In the past, the tree lit for the holidays outside of M&T Bank in Piermont has been a bit taller than the tree lit Saturday night.
“I think that’s important to note,” said Piermont Mayor Chris Sanders Saturday night at the annual Piermont Holiday Festival.
He said the tree was taken down because it looked a bit “disheveled” and was “hacked to death by tree trimmers.” Sanders added that M&T put in a new tree to replace the old one, and he used it Saturday night not only to kickoff the holiday season in Piermont, but as a symbol for the village and its residents as they work to rebuild after getting hit hard by Superstorm Sandy.
“After everything we’ve been through, it takes courage and bravery to move forward, but in the spirit of the season, it’s hope,” Sanders said. “It’s hope that plants a tree, and so that’s what we’ve done for the future of Piermont. We’ve planted this tree and we’re celebrating this tree and the holiday season and the hope that we all believe in.”
Sanders thanked the crowd Saturday night, as well as M&T Bank for putting on the event.
“You understand truly what it means to be a community bank,” he said.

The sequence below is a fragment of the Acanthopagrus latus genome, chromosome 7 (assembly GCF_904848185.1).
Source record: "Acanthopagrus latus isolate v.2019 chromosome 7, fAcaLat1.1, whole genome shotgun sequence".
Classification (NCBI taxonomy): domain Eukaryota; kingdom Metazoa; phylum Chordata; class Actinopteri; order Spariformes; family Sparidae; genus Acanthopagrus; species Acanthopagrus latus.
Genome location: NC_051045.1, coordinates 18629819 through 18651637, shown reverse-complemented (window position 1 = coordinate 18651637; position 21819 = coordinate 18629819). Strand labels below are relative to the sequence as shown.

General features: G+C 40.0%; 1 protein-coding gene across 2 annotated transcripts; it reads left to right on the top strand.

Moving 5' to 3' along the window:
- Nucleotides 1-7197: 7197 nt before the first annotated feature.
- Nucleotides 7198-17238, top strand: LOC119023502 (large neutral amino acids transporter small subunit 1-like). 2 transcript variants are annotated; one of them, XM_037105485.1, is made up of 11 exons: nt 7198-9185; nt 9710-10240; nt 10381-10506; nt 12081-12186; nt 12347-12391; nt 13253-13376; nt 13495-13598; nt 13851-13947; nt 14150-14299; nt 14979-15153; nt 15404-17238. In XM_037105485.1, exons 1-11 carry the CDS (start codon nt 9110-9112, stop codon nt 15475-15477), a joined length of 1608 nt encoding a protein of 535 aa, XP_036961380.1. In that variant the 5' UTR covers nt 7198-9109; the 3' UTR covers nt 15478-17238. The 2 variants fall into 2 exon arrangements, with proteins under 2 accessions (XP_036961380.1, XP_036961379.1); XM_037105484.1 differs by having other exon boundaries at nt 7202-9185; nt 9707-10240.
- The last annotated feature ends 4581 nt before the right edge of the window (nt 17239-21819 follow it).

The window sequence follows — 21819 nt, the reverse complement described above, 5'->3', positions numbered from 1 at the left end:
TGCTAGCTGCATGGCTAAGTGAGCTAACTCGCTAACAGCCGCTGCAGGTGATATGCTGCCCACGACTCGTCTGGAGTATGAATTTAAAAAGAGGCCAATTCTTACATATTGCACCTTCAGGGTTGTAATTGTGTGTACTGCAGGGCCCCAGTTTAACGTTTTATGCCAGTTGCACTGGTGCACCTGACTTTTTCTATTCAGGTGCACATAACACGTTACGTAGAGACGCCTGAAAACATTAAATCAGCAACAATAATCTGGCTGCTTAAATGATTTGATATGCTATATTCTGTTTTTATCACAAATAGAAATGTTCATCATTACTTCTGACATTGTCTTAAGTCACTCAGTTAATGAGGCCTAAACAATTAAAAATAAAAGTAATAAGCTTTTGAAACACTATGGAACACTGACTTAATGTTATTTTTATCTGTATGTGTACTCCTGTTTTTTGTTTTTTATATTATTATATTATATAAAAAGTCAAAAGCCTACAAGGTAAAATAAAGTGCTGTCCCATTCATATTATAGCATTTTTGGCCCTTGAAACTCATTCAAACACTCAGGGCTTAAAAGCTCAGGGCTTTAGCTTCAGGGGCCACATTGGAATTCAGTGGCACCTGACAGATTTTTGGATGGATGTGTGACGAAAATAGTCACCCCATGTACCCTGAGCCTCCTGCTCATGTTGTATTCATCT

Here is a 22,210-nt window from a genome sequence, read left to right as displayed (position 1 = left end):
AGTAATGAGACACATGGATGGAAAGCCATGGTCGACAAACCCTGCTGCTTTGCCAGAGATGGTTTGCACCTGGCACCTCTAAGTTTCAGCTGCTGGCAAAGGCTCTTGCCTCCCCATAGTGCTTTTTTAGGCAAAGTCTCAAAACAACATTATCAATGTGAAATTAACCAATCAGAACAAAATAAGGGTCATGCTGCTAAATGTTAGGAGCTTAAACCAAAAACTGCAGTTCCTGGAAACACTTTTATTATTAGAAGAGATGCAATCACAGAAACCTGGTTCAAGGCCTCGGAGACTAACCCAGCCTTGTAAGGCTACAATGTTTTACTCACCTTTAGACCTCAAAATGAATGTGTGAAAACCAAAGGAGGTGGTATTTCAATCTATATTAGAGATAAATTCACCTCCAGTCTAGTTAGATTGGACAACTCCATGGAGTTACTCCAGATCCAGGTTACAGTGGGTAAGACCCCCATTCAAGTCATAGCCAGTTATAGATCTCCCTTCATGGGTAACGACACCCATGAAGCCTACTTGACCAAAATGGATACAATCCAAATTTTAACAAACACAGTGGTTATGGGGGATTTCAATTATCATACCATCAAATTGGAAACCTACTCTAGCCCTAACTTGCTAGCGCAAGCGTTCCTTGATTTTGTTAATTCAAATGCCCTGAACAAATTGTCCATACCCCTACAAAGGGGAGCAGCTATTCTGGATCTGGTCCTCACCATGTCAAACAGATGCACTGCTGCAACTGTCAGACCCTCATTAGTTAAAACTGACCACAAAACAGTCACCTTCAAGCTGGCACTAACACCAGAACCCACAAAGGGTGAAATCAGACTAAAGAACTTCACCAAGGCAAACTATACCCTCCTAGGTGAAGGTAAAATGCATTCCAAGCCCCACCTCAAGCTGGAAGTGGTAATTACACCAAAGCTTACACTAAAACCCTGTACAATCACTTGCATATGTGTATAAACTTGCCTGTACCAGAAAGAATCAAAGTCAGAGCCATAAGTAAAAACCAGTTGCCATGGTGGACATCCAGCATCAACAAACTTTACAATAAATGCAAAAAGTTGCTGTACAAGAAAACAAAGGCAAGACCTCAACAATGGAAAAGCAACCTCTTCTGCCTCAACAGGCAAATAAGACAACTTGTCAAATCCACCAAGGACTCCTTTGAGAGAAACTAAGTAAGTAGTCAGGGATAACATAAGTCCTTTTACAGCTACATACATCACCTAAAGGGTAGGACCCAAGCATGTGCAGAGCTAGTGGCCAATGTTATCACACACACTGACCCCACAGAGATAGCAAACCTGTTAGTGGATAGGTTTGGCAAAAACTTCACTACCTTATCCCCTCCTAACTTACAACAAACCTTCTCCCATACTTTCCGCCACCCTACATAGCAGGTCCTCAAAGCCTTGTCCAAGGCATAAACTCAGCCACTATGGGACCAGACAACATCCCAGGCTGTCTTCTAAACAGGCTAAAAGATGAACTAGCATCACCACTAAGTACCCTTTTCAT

On Saturday, a crowd of 80-plus gathered outside M&T Bank for the Piermont Holiday Festival, which featured performances by a group of students called Twinkle Twinkle Toes, who sang holiday songs, the Orangetown Patriots Jr. Midget and Jr. Pee Wee cheerleaders and John VandenOever, who played guitar and sang, and is also the pastor at the Reformed Church of Piermont.
Sanders and VandenOever also led a group singalong of “The Twelve Days of Christmas.” Sanders then led the Patriot cheerleaders in a cheer and counted down from 10 to light the tree, as well as lights hung on trees along Piermont Ave.
After the tree was lit, a Piermont Fire Department fire truck stopped by, dropping off Santa Claus. Many of the kids in attendance ran up to Santa, although one of the most excited hugs Santa received came from Sanders. For Sanders, it wasn’t just a joyous night, but another step back toward normalcy in Piermont.
“It is going to get better for us. We’re going to rebuild, we’re going to restore,” he said. “We’re coming back.”